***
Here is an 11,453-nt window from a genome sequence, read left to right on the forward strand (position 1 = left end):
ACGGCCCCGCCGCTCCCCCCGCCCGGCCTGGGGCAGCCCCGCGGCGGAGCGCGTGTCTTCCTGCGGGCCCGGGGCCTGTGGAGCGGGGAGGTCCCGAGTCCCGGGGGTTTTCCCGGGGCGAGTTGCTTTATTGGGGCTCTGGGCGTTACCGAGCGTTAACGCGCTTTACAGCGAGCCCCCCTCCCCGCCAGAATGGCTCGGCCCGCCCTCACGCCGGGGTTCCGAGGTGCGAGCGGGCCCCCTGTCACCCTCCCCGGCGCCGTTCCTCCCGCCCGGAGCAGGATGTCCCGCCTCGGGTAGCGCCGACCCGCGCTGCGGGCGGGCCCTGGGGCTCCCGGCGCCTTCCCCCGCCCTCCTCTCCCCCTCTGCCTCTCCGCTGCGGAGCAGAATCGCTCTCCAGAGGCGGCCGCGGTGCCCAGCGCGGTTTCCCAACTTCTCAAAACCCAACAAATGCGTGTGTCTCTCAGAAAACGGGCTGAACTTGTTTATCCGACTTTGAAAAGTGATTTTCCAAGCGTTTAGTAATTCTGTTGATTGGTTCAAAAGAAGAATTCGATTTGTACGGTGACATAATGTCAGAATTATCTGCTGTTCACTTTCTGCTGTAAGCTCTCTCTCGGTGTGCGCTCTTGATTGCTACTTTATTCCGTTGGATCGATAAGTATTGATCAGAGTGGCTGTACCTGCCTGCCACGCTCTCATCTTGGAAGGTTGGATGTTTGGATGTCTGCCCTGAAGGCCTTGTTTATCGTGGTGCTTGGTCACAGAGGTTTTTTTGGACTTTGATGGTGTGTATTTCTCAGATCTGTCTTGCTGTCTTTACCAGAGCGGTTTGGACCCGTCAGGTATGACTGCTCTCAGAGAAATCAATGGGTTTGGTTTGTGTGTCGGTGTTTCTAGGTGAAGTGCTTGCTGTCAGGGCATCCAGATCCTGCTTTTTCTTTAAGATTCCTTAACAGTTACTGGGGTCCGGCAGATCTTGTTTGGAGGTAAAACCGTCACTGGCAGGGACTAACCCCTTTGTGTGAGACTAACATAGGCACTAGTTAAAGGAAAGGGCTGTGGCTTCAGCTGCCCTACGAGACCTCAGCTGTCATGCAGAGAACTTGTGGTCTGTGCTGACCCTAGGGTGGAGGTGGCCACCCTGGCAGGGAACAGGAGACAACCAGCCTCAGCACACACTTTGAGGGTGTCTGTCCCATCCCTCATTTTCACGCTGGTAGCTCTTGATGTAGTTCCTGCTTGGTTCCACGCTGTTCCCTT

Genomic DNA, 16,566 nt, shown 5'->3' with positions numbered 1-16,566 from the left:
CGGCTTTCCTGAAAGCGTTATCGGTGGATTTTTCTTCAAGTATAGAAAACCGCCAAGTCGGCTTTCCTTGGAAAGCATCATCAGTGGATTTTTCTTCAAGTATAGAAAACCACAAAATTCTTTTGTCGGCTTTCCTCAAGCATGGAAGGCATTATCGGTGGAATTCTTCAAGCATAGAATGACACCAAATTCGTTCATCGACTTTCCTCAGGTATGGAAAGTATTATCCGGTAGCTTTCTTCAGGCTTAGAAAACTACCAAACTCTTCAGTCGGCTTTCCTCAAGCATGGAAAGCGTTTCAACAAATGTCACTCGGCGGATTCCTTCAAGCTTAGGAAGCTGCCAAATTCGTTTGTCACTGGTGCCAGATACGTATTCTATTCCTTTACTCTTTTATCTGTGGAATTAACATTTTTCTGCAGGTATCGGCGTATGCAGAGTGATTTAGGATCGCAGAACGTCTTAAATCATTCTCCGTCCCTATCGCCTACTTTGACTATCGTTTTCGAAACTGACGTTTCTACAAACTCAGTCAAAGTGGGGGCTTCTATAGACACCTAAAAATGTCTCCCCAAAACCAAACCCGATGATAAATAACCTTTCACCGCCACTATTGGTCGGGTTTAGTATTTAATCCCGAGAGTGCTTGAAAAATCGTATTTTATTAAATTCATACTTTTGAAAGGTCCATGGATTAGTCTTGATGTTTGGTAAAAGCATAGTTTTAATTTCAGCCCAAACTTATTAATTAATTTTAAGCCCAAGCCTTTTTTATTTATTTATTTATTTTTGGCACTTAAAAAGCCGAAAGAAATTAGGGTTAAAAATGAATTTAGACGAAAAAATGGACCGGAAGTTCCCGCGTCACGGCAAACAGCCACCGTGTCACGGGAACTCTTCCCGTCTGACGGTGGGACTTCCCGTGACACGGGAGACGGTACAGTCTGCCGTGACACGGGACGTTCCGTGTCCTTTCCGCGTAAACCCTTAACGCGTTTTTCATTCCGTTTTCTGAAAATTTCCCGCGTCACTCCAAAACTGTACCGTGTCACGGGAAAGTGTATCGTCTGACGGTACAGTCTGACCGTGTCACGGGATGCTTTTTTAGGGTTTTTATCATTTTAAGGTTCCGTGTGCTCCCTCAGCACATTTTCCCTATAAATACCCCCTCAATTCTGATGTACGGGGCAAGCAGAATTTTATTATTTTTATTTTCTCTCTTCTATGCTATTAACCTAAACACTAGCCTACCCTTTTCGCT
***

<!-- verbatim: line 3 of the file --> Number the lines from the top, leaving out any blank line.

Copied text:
Genomic DNA, 16,566 nt, shown 5'->3' with positions numbered 1-16,566 from the left: